Half of African children will not complete their secondary education by 2030, while one in 10 will not complete primary school unless countries accelerate their investment in education, the UN has warned.
The United Nations Educational, Scientific and Cultural Organisation (Unesco) is now calling for a more concerted effort to ensure that children are not just in school but also that they are getting quality learning.
Achieving quality education for all children by 2030 is one of the targets under the UN’s Sustainable Development Goals (SDGs).
The biggest challenge for sub-Saharan Africa, Unesco says in a new report, is the fact that the school-age population is growing faster than elsewhere in the world, and financial resources are not keeping up.
The region’s share of the global out-of-school population of primary school age grew from 41 per cent in 2000 to 54 per cent in 2017, UN data shows.
Globally, 262 million or 18 percent of all children, adolescents and youth aged six to 17 years were out of school in 2017.
“Based on current trends, these numbers will drop only slightly to 225 million or 14 per cent by 2030,” says Unesco in the report prepared for the UN high-level political forum on sustainable development being held this week in New York.
“Among children of primary school age (typically 6–11 years), 64 million or nine per cent are out of school. The primary out-of-school rate fell from 15 per cent to nine per cent between 2000 and 2008, but has not changed in subsequent years,” says the report.
For sub-Saharan Africa, which is already running a deficit in public financing, the reality is that education is competing for scant resources with other key goals such as healthcare, food security, water and sanitation and the infrastructure.
Unesco’s Global Education Monitoring Report estimates that there is an annual funding gap of at least $39 billion (Sh4 trillion) per year between 2015 and 2030 in low- and lower-middle-income countries.
Aid to education that should help plug the gap is proving insufficient, reaching just $13.2 billion (Sh1.36 trillion) in 2017 as education falls lower in the priority list of donors.
Spending on education as a percentage of the total budget for many countries in Africa falls between 10 and 20 per cent.
But due to the relatively small size of many of these budgets in nominal terms, the actual amount is often not enough to give every child quality education.
In many cases, the budget can’t guarantee every child a seat in the classroom, leaving education access to only those who can afford the high school fees.
Unesco also raises concerns about the decline in the proportion of trained teachers to pupils in the region since 2000, which directly affects the quality of education and to some extent the school retention ratio.
“In sub-Saharan Africa, only 64 per cent of primary and 50 per cent of secondary school teachers have the minimum required training, and this proportion has been declining since 2000, as a result of schools hiring contract teachers without qualifications to cover gaps at lower cost,” says Unesco.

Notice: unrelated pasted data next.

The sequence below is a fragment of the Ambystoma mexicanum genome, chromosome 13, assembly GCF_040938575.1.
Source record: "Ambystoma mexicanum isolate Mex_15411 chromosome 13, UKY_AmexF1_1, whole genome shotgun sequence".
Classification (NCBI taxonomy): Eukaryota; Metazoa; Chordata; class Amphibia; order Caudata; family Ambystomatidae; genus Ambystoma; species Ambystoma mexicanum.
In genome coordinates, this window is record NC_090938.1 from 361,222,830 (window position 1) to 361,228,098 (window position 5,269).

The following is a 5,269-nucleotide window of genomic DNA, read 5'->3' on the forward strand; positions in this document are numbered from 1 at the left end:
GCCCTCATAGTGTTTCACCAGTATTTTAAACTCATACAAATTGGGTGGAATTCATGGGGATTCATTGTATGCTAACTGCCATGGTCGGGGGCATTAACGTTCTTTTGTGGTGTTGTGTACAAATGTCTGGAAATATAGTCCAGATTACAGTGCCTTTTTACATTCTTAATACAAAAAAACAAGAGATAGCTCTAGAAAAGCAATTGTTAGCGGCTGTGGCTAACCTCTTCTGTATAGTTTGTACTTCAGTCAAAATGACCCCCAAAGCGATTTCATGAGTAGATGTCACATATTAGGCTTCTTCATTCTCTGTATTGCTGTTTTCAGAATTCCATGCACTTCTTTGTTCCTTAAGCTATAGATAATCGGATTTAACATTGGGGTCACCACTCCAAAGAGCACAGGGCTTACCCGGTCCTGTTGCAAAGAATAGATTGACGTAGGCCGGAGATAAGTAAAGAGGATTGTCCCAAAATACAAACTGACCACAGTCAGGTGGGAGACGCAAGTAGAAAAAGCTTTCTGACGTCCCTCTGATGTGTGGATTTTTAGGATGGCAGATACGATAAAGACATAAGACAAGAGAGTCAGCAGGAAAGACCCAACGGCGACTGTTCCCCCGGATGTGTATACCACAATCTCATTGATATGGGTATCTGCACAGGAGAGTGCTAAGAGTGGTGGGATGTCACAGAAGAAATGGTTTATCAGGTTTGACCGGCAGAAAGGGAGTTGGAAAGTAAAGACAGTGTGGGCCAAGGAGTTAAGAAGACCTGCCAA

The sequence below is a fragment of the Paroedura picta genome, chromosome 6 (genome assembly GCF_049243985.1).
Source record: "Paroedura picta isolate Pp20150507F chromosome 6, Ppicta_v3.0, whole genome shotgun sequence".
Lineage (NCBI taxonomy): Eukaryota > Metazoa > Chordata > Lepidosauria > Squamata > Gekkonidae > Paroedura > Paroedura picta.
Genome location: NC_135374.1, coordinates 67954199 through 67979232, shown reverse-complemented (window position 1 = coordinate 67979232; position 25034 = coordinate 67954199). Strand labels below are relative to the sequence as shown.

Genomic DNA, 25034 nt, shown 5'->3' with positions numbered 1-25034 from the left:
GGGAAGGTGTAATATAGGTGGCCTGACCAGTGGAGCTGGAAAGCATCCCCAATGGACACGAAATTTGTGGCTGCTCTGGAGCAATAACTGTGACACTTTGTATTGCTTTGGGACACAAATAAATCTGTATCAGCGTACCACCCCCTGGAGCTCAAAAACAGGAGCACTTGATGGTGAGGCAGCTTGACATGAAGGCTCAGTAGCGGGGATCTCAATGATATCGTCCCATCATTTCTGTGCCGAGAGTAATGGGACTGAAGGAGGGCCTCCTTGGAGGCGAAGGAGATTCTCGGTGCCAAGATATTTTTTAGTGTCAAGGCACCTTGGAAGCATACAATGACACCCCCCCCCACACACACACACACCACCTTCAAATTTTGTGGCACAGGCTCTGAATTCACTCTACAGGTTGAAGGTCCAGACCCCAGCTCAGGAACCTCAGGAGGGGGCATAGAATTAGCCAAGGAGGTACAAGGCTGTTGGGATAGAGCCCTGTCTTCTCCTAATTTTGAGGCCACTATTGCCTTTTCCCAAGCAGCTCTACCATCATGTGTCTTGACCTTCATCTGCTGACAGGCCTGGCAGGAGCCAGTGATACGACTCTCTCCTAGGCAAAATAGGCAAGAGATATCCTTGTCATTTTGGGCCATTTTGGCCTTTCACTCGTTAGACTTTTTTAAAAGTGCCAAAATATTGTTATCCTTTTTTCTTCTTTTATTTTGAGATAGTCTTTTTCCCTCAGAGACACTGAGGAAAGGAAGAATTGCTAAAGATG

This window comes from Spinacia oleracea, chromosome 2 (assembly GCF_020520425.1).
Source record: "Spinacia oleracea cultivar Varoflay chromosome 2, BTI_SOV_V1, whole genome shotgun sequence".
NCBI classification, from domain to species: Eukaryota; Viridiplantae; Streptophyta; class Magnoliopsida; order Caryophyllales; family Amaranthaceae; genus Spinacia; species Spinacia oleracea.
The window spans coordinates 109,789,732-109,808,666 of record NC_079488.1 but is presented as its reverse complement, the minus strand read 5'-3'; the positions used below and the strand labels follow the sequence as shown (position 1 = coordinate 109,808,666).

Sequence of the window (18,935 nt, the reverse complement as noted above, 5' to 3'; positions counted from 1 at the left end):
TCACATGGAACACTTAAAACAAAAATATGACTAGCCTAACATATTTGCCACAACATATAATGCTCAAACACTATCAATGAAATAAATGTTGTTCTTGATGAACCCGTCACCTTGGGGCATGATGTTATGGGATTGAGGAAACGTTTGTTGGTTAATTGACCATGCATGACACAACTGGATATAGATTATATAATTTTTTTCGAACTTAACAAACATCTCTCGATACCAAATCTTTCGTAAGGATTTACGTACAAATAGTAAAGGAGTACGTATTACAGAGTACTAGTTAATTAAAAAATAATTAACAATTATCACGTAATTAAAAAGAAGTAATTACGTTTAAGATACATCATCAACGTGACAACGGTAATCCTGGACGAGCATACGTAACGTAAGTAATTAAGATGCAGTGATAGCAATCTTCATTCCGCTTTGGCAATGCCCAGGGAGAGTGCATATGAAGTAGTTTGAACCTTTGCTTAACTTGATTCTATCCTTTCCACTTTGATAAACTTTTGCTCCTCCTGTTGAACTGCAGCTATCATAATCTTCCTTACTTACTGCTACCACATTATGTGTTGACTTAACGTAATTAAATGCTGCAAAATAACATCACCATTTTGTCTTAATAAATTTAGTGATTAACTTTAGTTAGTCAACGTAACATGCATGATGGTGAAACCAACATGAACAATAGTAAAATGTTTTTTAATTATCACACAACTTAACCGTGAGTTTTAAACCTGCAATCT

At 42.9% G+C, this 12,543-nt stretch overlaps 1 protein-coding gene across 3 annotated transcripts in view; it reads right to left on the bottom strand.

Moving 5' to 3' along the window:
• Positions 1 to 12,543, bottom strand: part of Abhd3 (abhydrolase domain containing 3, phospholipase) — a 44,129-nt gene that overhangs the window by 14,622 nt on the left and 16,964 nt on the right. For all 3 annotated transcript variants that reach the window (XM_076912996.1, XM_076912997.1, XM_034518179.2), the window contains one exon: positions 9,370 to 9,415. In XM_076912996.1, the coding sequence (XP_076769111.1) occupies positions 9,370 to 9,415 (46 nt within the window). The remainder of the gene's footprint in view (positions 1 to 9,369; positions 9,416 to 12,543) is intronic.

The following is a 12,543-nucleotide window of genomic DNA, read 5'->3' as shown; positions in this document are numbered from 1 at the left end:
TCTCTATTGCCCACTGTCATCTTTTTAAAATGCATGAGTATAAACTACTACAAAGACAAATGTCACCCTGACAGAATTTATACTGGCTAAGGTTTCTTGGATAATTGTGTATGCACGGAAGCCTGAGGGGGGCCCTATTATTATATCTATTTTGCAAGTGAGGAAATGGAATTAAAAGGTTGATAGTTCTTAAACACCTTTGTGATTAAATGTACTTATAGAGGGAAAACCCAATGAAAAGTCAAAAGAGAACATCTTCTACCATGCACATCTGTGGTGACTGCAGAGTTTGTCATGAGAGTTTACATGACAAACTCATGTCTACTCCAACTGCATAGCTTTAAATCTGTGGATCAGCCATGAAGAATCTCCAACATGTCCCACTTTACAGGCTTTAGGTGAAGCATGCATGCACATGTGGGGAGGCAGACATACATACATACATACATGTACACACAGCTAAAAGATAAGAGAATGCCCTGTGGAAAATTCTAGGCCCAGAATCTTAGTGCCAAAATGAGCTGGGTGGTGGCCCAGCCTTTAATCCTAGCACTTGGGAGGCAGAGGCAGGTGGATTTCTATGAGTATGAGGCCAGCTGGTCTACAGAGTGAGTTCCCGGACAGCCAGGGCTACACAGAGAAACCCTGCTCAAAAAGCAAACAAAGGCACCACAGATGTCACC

Rectifying this problem calls for a huge resource allocation, which can only be the case if countries appreciate that education forms the foundation for equitable social-economic development.
Kenya, which has adopted a free universal primary and free day secondary education policy, now has spending on schooling as the largest budget item on its expenditure roll. In the 2019/2020 fiscal year, the country is spending Sh473.3 billion on education, equivalent to 26 per cent of total expenditure.
The country is targeting a 100 per cent transition rate from primary to secondary school, and is rolling out a new curriculum.
The money, in addition to financing free education, also goes to training, hiring and paying a larger number of teachers.
To cater foe the ever-increasing number of students — especially in secondary school with the 100 percent transition goal —there is also a need to direct resources into expansion of school facilities.
Kenya’s example shows the level of financial investment and policy adjustments required to improve the education levels in sub-Saharan Africa if the region is to meet the SDG goals on education.
Part of the policies that can help, Unesco says, is the establishment of partnerships between respective ministries of education and fellow government ministries and agencies, non-governmental organisations and the private sector to reduce the non-education barriers to school retention.
Unesco cites the example of Kenya’s school feeding programme, which has helped keep children in school especially in semi-arid regions and slums.
For 40 years until 2009, the programme was run with the World Food Programme. The government then launched its Home-Grown School Meals programme to gradually take over the project, with the handover from the WFP plan completed last year.
The feeding programme was allocated Sh2.4 billion in the 2018/19 fiscal year, primarily administered by the Ministry of Education’s School Health, Nutrition and Meals Coordination Unit. The ministries of health, agriculture, and livestock and fisheries, East African Community, Labour and Social Protection and the Treasury also participate in the programme.
Investment in proper healthcare, for example, means that children will end up missing fewer school days, and thus avoid falling behind their peers in the classroom, which in the long term can lead to dropping out altogether.
Measures to promote gender equality—especially in countries where the girls are not afforded equal opportunity— can also help close the education gap.
Part of this involves combating early or child marriages and female genital mutilation (FGM).